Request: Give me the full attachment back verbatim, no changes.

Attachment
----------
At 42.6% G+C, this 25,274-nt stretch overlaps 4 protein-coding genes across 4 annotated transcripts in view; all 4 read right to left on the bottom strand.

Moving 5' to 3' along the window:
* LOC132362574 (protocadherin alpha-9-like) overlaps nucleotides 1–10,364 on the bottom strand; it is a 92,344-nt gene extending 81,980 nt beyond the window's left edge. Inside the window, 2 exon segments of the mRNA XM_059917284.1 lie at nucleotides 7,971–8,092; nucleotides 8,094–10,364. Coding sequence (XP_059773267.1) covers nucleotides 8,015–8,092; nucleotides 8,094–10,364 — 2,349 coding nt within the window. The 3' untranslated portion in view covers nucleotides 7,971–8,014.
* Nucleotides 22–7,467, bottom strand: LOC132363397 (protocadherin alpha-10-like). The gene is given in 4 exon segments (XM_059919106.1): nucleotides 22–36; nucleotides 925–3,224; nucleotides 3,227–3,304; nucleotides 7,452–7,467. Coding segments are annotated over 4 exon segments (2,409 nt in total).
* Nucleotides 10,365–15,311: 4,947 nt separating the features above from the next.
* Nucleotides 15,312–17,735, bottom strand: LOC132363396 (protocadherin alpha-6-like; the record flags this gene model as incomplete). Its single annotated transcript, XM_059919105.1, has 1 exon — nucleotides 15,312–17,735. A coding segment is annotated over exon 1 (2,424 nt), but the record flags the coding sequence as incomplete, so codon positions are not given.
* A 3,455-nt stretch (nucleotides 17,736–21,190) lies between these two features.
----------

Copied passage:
At 42.6% G+C, this 25,274-nt stretch overlaps 4 protein-coding genes across 4 annotated transcripts in view; all 4 read right to left on the bottom strand.

Moving 5' to 3' along the window:
* LOC132362574 (protocadherin alpha-9-like) overlaps nucleotides 1–10,364 on the bottom strand; it is a 92,344-nt gene extending 81,980 nt beyond the window's left edge. Inside the window, 2 exon segments of the mRNA XM_059917284.1 lie at nucleotides 7,971–8,092; nucleotides 8,094–10,364. Coding sequence (XP_059773267.1) covers nucleotides 8,015–8,092; nucleotides 8,094–10,364 — 2,349 coding nt within the window. The 3' untranslated portion in view covers nucleotides 7,971–8,014.
* Nucleotides 22–7,467, bottom strand: LOC132363397 (protocadherin alpha-10-like). The gene is given in 4 exon segments (XM_059919106.1): nucleotides 22–36; nucleotides 925–3,224; nucleotides 3,227–3,304; nucleotides 7,452–7,467. Coding segments are annotated over 4 exon segments (2,409 nt in total).
* Nucleotides 10,365–15,311: 4,947 nt separating the features above from the next.
* Nucleotides 15,312–17,735, bottom strand: LOC132363396 (protocadherin alpha-6-like; the record flags this gene model as incomplete). Its single annotated transcript, XM_059919105.1, has 1 exon — nucleotides 15,312–17,735. A coding segment is annotated over exon 1 (2,424 nt), but the record flags the coding sequence as incomplete, so codon positions are not given.
* A 3,455-nt stretch (nucleotides 17,736–21,190) lies between these two features.